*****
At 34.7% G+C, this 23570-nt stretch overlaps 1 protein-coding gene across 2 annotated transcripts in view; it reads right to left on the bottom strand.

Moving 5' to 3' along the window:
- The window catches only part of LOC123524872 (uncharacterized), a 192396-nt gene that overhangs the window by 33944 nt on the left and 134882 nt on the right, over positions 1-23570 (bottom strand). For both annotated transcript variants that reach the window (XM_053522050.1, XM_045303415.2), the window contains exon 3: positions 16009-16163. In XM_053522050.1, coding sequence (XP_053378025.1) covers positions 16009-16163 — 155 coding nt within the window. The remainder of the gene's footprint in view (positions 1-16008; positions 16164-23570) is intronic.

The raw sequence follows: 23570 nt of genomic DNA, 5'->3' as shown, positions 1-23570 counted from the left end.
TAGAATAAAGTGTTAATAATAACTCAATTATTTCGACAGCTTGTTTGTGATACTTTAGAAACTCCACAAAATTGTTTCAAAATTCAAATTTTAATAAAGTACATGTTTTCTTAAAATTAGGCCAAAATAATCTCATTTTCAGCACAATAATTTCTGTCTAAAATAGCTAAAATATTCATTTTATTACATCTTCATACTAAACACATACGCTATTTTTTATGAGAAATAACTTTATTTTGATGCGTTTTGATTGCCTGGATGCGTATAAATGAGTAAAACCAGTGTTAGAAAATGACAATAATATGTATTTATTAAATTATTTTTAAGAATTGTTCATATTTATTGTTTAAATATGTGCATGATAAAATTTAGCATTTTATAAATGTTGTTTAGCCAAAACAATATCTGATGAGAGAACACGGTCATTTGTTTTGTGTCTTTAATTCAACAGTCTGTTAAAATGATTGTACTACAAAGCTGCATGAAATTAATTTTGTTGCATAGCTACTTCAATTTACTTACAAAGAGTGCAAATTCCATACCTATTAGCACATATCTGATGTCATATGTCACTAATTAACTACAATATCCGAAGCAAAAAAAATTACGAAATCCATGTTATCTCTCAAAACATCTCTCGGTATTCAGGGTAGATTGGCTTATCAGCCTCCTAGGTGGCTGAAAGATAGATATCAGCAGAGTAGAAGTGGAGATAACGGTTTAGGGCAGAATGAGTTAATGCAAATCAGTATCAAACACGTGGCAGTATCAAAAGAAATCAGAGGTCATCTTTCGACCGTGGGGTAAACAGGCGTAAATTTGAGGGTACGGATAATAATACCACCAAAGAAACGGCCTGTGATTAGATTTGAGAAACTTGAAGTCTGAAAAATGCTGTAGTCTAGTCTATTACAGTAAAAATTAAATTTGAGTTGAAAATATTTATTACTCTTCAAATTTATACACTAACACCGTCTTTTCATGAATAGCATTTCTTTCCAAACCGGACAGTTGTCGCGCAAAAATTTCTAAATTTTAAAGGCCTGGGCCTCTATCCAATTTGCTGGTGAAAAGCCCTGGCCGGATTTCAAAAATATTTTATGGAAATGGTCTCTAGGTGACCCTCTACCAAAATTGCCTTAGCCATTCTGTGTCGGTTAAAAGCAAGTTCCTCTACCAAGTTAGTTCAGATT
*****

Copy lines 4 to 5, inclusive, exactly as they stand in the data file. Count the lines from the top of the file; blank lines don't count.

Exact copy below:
The raw sequence follows: 23570 nt of genomic DNA, 5'->3' as shown, positions 1-23570 counted from the left end.
TAGAATAAAGTGTTAATAATAACTCAATTATTTCGACAGCTTGTTTGTGATACTTTAGAAACTCCACAAAATTGTTTCAAAATTCAAATTTTAATAAAGTACATGTTTTCTTAAAATTAGGCCAAAATAATCTCATTTTCAGCACAATAATTTCTGTCTAAAATAGCTAAAATATTCATTTTATTACATCTTCATACTAAACACATACGCTATTTTTTATGAGAAATAACTTTATTTTGATGCGTTTTGATTGCCTGGATGCGTATAAATGAGTAAAACCAGTGTTAGAAAATGACAATAATATGTATTTATTAAATTATTTTTAAGAATTGTTCATATTTATTGTTTAAATATGTGCATGATAAAATTTAGCATTTTATAAATGTTGTTTAGCCAAAACAATATCTGATGAGAGAACACGGTCATTTGTTTTGTGTCTTTAATTCAACAGTCTGTTAAAATGATTGTACTACAAAGCTGCATGAAATTAATTTTGTTGCATAGCTACTTCAATTTACTTACAAAGAGTGCAAATTCCATACCTATTAGCACATATCTGATGTCATATGTCACTAATTAACTACAATATCCGAAGCAAAAAAAATTACGAAATCCATGTTATCTCTCAAAACATCTCTCGGTATTCAGGGTAGATTGGCTTATCAGCCTCCTAGGTGGCTGAAAGATAGATATCAGCAGAGTAGAAGTGGAGATAACGGTTTAGGGCAGAATGAGTTAATGCAAATCAGTATCAAACACGTGGCAGTATCAAAAGAAATCAGAGGTCATCTTTCGACCGTGGGGTAAACAGGCGTAAATTTGAGGGTACGGATAATAATACCACCAAAGAAACGGCCTGTGATTAGATTTGAGAAACTTGAAGTCTGAAAAATGCTGTAGTCTAGTCTATTACAGTAAAAATTAAATTTGAGTTGAAAATATTTATTACTCTTCAAATTTATACACTAACACCGTCTTTTCATGAATAGCATTTCTTTCCAAACCGGACAGTTGTCGCGCAAAAATTTCTAAATTTTAAAGGCCTGGGCCTCTATCCAATTTGCTGGTGAAAAGCCCTGGCCGGATTTCAAAAATATTTTATGGAAATGGTCTCTAGGTGACCCTCTACCAAAATTGCCTTAGCCATTCTGTGTCGGTTAAAAGCAAGTTCCTCTACCAAGTTAGTTCAGATT